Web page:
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Bacillus Summary

Genus of bacteria

Bacillus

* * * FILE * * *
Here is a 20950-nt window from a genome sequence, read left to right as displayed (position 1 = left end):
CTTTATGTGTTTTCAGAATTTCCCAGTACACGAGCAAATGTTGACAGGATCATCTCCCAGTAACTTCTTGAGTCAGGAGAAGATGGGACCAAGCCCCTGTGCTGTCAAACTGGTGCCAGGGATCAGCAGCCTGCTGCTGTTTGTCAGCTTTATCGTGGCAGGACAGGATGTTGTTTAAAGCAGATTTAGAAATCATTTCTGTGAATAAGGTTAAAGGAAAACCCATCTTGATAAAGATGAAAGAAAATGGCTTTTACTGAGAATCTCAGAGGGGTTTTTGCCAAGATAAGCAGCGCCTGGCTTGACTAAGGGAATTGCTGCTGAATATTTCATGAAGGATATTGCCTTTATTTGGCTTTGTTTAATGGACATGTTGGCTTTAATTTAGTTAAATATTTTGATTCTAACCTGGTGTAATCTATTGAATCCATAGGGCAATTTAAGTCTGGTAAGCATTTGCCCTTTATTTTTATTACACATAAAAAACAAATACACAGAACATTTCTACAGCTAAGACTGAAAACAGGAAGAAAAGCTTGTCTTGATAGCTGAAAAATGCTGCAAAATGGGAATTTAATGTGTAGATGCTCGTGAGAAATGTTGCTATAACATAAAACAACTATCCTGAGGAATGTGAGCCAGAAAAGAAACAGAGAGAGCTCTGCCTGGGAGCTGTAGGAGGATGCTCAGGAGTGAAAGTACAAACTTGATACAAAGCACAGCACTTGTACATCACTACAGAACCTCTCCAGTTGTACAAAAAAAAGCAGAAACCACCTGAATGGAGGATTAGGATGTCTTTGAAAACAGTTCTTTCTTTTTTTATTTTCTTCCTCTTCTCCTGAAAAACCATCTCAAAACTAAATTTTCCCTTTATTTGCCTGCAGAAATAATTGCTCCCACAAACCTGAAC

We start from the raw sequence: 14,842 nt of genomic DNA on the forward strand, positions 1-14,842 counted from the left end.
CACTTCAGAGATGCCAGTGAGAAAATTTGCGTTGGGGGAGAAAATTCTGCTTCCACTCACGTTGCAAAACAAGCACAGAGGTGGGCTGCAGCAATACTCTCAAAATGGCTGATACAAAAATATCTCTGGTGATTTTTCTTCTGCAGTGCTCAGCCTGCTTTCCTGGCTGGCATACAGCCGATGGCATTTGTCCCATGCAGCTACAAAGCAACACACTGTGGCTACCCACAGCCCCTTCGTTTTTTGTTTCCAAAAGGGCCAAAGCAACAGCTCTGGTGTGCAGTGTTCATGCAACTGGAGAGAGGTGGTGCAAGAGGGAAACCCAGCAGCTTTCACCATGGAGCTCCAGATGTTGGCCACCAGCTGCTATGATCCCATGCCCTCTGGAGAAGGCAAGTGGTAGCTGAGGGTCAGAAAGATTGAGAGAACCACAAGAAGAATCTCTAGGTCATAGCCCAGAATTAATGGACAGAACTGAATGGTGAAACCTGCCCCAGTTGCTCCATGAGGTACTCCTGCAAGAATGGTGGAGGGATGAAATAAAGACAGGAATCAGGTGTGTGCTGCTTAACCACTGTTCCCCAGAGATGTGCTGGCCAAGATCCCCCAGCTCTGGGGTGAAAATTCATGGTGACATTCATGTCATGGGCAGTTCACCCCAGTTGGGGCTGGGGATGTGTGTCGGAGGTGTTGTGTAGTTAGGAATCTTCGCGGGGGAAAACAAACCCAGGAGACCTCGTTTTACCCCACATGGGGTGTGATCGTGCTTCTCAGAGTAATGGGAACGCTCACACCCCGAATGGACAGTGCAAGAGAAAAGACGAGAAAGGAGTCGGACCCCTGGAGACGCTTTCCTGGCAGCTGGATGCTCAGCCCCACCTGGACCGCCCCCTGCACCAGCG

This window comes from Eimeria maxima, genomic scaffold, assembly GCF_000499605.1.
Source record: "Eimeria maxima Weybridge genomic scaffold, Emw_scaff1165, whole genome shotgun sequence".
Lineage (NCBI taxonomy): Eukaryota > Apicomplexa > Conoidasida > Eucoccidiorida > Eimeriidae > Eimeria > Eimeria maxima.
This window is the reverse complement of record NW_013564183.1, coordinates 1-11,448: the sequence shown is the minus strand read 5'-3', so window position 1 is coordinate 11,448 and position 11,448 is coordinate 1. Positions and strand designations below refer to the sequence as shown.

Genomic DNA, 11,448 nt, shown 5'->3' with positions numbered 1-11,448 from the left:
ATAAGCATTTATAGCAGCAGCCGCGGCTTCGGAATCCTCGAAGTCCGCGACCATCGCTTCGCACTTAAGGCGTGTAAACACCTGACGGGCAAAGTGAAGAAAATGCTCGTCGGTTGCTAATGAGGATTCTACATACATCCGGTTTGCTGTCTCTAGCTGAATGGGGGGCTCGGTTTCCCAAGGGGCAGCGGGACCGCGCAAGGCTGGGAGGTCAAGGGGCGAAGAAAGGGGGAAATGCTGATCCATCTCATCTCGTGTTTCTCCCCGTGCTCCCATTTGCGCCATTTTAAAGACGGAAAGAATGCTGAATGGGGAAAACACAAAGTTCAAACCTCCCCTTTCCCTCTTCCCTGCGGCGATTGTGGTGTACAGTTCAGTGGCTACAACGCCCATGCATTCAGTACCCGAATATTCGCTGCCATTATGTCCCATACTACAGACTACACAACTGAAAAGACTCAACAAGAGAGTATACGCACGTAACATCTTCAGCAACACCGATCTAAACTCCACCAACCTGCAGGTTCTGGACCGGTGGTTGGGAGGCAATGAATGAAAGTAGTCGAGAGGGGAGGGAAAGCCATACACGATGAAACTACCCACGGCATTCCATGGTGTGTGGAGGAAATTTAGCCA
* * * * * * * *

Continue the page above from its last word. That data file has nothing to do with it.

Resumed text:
Bacillus (Latin "stick") is a genus of Gram-positive, rod-shaped bacteria, a member of the phylum Firmicutes, with 266 named species. The term is also used to describe the shape (rod) of certain bacteria; and the plural Bacilli is the name of the class of bacteria to which this genus belongs. Bacillus species can be either obligate aerobes: oxygen dependent; or facultative anaerobes: having the ability to be anaerobic in the absence of oxygen. Cultured Bacillus species test positive for the enzyme catalase if oxygen has been used or is present.Bacillus can reduce themselves to oval endospores and can remain in this dormant state for years. Endospore formation is usually triggered by a lack of nutrients: the bacterium divides within its cell wall, and one side then engulfs the other. They are not true spores (i.e., not an offspring). Endospore formation originally defined the genus, but not all such species are closely related, and many species have been moved to other genera of the Firmicutes.Ubiquitous in nature, Bacillus includes both free-living (nonparasitic) species, and two parasitic pathogenic species. These two Bacillus species are medically significant: B. anthracis causes anthrax; and B. cereus causes food poisoning. Many species of Bacillus can produce copious amounts of enzymes which are used in various industries, such as the production of alpha amylase used in starch hydrolysis, and the protease subtilisin used in detergents. B. subtilis is a valuable model for bacterial research.

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